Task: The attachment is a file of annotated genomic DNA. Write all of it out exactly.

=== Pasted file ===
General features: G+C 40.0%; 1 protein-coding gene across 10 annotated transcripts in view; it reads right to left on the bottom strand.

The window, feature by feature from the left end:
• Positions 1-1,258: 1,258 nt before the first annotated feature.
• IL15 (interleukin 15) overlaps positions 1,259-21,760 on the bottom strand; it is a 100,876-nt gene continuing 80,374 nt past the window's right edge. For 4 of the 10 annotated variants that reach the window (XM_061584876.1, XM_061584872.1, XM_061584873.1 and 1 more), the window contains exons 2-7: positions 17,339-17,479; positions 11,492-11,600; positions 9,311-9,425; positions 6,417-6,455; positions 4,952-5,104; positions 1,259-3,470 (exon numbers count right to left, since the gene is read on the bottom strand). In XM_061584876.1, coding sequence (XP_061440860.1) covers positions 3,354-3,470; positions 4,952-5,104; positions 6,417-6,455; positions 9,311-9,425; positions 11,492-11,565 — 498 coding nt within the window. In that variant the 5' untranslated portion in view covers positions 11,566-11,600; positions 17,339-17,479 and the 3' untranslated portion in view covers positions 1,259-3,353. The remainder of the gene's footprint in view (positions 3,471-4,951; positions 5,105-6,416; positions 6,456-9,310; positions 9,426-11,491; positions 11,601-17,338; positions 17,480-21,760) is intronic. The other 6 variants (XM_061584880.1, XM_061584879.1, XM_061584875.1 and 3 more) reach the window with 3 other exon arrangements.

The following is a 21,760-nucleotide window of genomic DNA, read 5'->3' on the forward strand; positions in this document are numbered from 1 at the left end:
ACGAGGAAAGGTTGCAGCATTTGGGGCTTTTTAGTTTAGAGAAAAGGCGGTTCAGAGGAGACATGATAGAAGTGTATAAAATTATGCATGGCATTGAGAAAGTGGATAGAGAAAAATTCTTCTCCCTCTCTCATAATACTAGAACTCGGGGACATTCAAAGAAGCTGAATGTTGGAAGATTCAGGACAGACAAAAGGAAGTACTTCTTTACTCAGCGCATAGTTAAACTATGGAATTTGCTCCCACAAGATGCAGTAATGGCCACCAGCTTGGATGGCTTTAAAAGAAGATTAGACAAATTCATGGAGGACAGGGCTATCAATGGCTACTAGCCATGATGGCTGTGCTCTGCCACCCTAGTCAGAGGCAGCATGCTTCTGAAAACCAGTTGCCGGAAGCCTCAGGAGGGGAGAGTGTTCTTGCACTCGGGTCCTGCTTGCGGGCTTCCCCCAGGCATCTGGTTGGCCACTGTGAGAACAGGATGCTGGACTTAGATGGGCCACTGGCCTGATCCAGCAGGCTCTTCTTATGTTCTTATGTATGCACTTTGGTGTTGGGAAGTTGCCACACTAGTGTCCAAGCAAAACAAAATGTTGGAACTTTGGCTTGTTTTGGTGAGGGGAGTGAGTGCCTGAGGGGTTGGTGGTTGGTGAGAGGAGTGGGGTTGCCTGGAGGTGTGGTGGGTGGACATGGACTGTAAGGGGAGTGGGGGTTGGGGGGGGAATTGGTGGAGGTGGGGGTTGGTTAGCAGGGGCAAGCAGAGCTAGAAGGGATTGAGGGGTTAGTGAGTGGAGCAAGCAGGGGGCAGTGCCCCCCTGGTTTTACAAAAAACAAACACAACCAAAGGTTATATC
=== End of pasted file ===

General features: G+C 40.0%; 1 protein-coding gene across 10 annotated transcripts in view; it reads right to left on the bottom strand.

The window, feature by feature from the left end:
• Positions 1-1,258: 1,258 nt before the first annotated feature.
• IL15 (interleukin 15) overlaps positions 1,259-21,760 on the bottom strand; it is a 100,876-nt gene continuing 80,374 nt past the window's right edge. For 4 of the 10 annotated variants that reach the window (XM_061584876.1, XM_061584872.1, XM_061584873.1 and 1 more), the window contains exons 2-7: positions 17,339-17,479; positions 11,492-11,600; positions 9,311-9,425; positions 6,417-6,455; positions 4,952-5,104; positions 1,259-3,470 (exon numbers count right to left, since the gene is read on the bottom strand). In XM_061584876.1, coding sequence (XP_061440860.1) covers positions 3,354-3,470; positions 4,952-5,104; positions 6,417-6,455; positions 9,311-9,425; positions 11,492-11,565 — 498 coding nt within the window. In that variant the 5' untranslated portion in view covers positions 11,566-11,600; positions 17,339-17,479 and the 3' untranslated portion in view covers positions 1,259-3,353. The remainder of the gene's footprint in view (positions 3,471-4,951; positions 5,105-6,416; positions 6,456-9,310; positions 9,426-11,491; positions 11,601-17,338; positions 17,480-21,760) is intronic. The other 6 variants (XM_061584880.1, XM_061584879.1, XM_061584875.1 and 3 more) reach the window with 3 other exon arrangements.

The following is a 21,760-nucleotide window of genomic DNA, read 5'->3' on the forward strand; positions in this document are numbered from 1 at the left end:
ACGAGGAAAGGTTGCAGCATTTGGGGCTTTTTAGTTTAGAGAAAAGGCGGTTCAGAGGAGACATGATAGAAGTGTATAAAATTATGCATGGCATTGAGAAAGTGGATAGAGAAAAATTCTTCTCCCTCTCTCATAATACTAGAACTCGGGGACATTCAAAGAAGCTGAATGTTGGAAGATTCAGGACAGACAAAAGGAAGTACTTCTTTACTCAGCGCATAGTTAAACTATGGAATTTGCTCCCACAAGATGCAGTAATGGCCACCAGCTTGGATGGCTTTAAAAGAAGATTAGACAAATTCATGGAGGACAGGGCTATCAATGGCTACTAGCCATGATGGCTGTGCTCTGCCACCCTAGTCAGAGGCAGCATGCTTCTGAAAACCAGTTGCCGGAAGCCTCAGGAGGGGAGAGTGTTCTTGCACTCGGGTCCTGCTTGCGGGCTTCCCCCAGGCATCTGGTTGGCCACTGTGAGAACAGGATGCTGGACTTAGATGGGCCACTGGCCTGATCCAGCAGGCTCTTCTTATGTTCTTATGTATGCACTTTGGTGTTGGGAAGTTGCCACACTAGTGTCCAAGCAAAACAAAATGTTGGAACTTTGGCTTGTTTTGGTGAGGGGAGTGAGTGCCTGAGGGGTTGGTGGTTGGTGAGAGGAGTGGGGTTGCCTGGAGGTGTGGTGGGTGGACATGGACTGTAAGGGGAGTGGGGGTTGGGGGGGGAATTGGTGGAGGTGGGGGTTGGTTAGCAGGGGCAAGCAGAGCTAGAAGGGATTGAGGGGTTAGTGAGTGGAGCAAGCAGGGGGCAGTGCCCCCCTGGTTTTACAAAAAACAAACACAACCAAAGGTTATATC